Dostoyevsky: Contingency: We are not supposed to do everything. I say we do because life is sensation. We are compelled like we are compelled to eat. It is a feeling, a need. If we don’t have the need or we aren’t compelled to do something, we couldn’t care less. On Maslow’s list, God is not mentioned.

    Tolstoy: Contingency: We all see the same God. The problem is that we don’t all agree that he exists, which of course is the real question. Just because we believe in the definition of God, forgets that we are imagining him, which might/probably only means that we create God.

    Kierkegaard: Contingency: God makes us saintly. I’ve seen angry people die.

    Rizal: Contingency: Man is a waste of time. But, there are novelists/philosophers/artists who create perfection.

    Chesterton: Contingency: Confidence leads to lunacy. Perfection is not possible.

    Voltaire: Contingency: God is everywhere and nowhere. Actually, the mind gives life.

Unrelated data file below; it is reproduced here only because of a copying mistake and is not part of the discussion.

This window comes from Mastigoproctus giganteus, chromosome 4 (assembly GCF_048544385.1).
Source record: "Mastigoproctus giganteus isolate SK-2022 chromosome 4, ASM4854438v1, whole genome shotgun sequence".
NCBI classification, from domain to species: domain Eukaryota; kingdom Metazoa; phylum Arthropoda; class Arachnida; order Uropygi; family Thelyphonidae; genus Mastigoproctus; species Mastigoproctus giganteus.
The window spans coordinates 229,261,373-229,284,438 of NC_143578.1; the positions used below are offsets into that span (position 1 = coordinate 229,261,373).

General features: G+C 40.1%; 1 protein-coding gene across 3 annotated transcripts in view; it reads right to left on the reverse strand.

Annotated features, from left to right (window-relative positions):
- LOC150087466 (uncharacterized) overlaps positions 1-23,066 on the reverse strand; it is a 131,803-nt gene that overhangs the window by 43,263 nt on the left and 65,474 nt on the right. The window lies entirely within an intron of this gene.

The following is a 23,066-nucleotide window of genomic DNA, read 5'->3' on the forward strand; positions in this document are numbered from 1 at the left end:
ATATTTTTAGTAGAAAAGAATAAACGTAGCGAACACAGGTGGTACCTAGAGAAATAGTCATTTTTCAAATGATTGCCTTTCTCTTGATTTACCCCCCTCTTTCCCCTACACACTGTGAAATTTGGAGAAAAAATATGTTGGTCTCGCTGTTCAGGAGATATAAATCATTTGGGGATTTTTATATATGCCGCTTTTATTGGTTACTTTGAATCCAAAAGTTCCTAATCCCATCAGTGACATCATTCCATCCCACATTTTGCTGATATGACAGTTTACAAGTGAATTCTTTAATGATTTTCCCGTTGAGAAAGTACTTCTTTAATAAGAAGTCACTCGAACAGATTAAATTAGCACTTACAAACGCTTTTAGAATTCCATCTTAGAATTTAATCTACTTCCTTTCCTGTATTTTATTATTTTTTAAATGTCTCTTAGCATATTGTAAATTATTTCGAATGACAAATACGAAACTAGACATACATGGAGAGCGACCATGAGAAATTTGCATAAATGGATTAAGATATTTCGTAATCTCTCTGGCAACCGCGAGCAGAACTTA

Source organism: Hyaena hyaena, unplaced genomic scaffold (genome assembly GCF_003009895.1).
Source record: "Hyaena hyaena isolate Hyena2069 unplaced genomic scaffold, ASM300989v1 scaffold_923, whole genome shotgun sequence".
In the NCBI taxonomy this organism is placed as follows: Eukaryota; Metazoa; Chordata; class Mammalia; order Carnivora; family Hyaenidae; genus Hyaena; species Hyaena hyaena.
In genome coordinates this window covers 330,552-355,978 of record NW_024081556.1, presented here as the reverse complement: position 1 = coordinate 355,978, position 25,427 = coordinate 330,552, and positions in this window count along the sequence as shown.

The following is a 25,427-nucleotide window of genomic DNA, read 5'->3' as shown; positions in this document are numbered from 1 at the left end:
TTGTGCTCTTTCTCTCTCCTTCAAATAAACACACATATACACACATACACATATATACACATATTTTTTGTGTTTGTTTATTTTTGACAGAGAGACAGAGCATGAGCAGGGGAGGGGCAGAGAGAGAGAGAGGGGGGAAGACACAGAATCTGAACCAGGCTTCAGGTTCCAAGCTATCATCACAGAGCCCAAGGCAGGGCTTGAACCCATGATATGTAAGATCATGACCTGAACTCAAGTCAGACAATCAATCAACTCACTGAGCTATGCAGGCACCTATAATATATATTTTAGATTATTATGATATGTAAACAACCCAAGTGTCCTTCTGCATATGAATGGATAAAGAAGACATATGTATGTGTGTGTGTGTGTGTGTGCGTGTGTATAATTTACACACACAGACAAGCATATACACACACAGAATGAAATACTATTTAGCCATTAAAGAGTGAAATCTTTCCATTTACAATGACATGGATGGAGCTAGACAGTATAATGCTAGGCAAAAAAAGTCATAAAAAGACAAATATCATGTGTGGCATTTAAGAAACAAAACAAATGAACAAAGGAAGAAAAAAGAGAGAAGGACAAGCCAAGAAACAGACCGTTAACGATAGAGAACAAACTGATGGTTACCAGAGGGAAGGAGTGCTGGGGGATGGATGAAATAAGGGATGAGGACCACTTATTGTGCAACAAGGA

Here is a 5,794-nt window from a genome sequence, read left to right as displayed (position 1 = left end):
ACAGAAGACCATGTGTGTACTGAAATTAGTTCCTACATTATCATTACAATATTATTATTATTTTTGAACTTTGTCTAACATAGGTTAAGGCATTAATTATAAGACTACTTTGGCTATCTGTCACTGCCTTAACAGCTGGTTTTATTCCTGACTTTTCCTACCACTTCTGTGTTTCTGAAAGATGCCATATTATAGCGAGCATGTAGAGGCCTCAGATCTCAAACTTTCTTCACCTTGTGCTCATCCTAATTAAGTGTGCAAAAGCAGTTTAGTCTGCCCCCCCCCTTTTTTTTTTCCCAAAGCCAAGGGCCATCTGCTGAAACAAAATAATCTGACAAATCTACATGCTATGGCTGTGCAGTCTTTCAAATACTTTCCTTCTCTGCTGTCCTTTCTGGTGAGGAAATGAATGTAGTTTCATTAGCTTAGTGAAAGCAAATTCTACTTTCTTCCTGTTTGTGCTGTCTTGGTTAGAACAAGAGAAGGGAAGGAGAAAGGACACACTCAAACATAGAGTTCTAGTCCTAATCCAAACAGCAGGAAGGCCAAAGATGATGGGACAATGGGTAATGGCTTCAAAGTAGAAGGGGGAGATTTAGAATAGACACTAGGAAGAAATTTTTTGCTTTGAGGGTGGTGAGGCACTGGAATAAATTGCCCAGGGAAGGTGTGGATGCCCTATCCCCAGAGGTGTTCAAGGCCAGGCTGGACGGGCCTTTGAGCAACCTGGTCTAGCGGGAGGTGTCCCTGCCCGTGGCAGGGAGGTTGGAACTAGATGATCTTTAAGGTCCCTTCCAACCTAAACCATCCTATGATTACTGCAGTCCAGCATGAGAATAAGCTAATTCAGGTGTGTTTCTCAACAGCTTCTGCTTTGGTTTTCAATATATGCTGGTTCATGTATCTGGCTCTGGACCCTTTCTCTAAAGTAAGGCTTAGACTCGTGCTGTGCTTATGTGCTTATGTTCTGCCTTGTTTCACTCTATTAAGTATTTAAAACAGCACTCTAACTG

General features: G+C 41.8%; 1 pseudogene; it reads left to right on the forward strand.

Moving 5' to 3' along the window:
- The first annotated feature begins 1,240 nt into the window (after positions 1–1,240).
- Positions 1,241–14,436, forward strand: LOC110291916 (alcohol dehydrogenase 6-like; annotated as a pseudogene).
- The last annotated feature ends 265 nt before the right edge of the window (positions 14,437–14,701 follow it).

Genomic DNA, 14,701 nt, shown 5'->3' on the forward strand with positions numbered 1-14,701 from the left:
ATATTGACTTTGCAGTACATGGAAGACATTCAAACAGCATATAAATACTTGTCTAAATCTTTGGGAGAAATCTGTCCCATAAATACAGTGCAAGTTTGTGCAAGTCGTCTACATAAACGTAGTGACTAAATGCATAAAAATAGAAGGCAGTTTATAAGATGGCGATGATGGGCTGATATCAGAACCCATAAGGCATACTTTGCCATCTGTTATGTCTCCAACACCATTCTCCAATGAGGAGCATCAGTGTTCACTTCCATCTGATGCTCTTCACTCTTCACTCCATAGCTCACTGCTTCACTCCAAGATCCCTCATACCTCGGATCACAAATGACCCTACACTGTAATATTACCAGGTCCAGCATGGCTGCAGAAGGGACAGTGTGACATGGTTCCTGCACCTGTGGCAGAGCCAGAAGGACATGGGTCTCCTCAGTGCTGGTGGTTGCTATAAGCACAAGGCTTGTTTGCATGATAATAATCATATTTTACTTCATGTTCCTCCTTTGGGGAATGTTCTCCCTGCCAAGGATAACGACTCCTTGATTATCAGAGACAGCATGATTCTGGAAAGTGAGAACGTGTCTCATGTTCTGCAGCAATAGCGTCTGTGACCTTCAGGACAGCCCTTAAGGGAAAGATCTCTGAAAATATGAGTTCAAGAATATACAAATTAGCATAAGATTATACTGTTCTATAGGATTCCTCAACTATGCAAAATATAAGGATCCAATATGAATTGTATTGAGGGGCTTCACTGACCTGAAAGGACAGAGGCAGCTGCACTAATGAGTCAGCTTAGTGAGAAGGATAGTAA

Clark: Contingency: Obedience. What matters are forays into what your heart feels.

  2. I am not all that religious but I’ll say “God is a circle whose center is everywhere and circumference nowhere” was the one that stood out to me. This quote sort of means, at least to me, there are no boundaries to what we can believe, dream and achieve. Anything’s possible.

    It’s funny that you post about religion and it’s Easter break and all. Faith and religion has been on my mind a lot lately as I’m figuring out what I want to do in life. I’m inclined to think that there are higher forces at work that shapes our lives. Hope all is well with you, Jess :)